Oil prices closed higher this week mainly due to tight US crude inventories. There was also some disappointment that it would take longer than expected for Iraq to resume its oil exports...
Oil prices closed higher this week mainly due to tight US crude inventories. There was also some disappointment that it would take longer than expected for Iraq to resume its oil exports to the West. Looting, sabotage and security issues hamper progress. It is predicted that Iraq's oil production will only amount to 1.2 million barrels per day until September and 1.5 million barrels per day in the fourth quarter, not the third quarter as previously estimated. A relief for the market was that a tropical storm which was sweeping towards the US would miss oil and gas facilities in the Gulf of Mexico. However, the market first reacted nervously and reached a monthly high at midday on Thursday.
US equity markets are continuing a small rally which started in March. The Dow Jones won 2 percent this week. The slid on Wednesday was only a small break. Some investors have become more cautious after the recent upside and realized some gains ahead of the weeks where US companies will announce their results. If the large companies do not show disappointing figures, there is further upside potential in the market. Weak was the tobacco sector, especially Atria, a daughter company of Philip Morris, which is still confronted with massive damage claims. What the general US economy is concerned, John Snow, the US Treasury Secretary, said that recent tax cuts and low interest rates have put the economy back to growth. He criticized European leaders for not doing enough to make their economies more prosperous. There has been some irritation recently if the Bush administration favours a strong or a weak dollar but Snow made it clear that US President Bush would back a strong dollar. The US currency has fallen 35 percent in the last 18 months against the dollar and therefore boosted American exports.
In Japan, the Nikkei index made a break this week and closed slightly lower. This is no surprise as the Tokyo stock market has been soaring and has climbed over 30 percent from his 20-year low at the end of April. But not only the Nikkei showed some positive signs. The yield of Japanese government bonds was driven up from a historic low of 0.43 percent to over 1.09 percent. Moreover, according to latest surveys, large Japanese manufacturers showed the least amount of pessimism in two years. Also machinery orders were up by 6.5 percent this week. The recovery of Japan would be crucial for world markets and could help reducing some overcapacity. Japan is the second largest economy after the US with $4.2 trillion. As a comparison, the German economy, number three in the world, amounts only to $2.4 billion. However, a rally in the stock market does not automatically mean that the economy will grow.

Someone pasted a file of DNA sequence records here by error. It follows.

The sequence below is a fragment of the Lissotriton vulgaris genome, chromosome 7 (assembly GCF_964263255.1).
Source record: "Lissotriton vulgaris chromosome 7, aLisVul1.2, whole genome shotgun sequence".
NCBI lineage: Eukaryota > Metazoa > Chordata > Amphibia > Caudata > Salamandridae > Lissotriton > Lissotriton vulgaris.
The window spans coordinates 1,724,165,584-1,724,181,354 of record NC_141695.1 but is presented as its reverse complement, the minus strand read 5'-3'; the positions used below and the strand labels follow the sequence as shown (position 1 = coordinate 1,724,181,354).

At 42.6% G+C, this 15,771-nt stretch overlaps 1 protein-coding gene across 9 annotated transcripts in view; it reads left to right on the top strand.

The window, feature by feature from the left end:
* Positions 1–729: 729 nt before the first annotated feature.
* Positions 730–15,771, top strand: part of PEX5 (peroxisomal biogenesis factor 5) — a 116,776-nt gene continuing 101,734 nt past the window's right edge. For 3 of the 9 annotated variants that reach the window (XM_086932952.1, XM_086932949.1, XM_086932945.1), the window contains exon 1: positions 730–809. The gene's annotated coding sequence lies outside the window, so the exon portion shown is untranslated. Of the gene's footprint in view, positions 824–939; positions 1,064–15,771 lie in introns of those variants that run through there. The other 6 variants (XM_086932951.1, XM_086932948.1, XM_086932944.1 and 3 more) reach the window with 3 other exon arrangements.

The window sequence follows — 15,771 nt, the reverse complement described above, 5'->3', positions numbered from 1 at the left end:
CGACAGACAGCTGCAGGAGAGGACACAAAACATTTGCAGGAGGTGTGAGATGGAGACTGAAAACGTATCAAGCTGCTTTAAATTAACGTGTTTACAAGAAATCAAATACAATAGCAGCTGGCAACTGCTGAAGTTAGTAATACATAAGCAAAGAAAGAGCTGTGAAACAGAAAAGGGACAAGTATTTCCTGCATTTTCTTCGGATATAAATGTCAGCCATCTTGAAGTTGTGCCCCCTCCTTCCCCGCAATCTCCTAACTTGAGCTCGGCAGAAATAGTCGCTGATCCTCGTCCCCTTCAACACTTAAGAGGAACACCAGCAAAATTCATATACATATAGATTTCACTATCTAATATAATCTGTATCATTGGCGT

This week, the central banks from Britain, South Korea, Singapore and Indonesia lowered their interest rates. This put some pressure on the European Central Bank to follow suit. However, Wim Duisenberg pointed out that his institution has done its part to stimulate the economy. Now the governments have to do their part which means liberalizing labour markets and curbing the excessive welfare states.
Currency investors this week were mainly looking to stock markets to find out in which direction foreign exchange markets would go. Consequently, the dollar was raising parallel to stronger US stock exchanges. Equity markets are classical indicators for the development of economies and investors seem therefore confident that the US economy will improve in the second half of the year.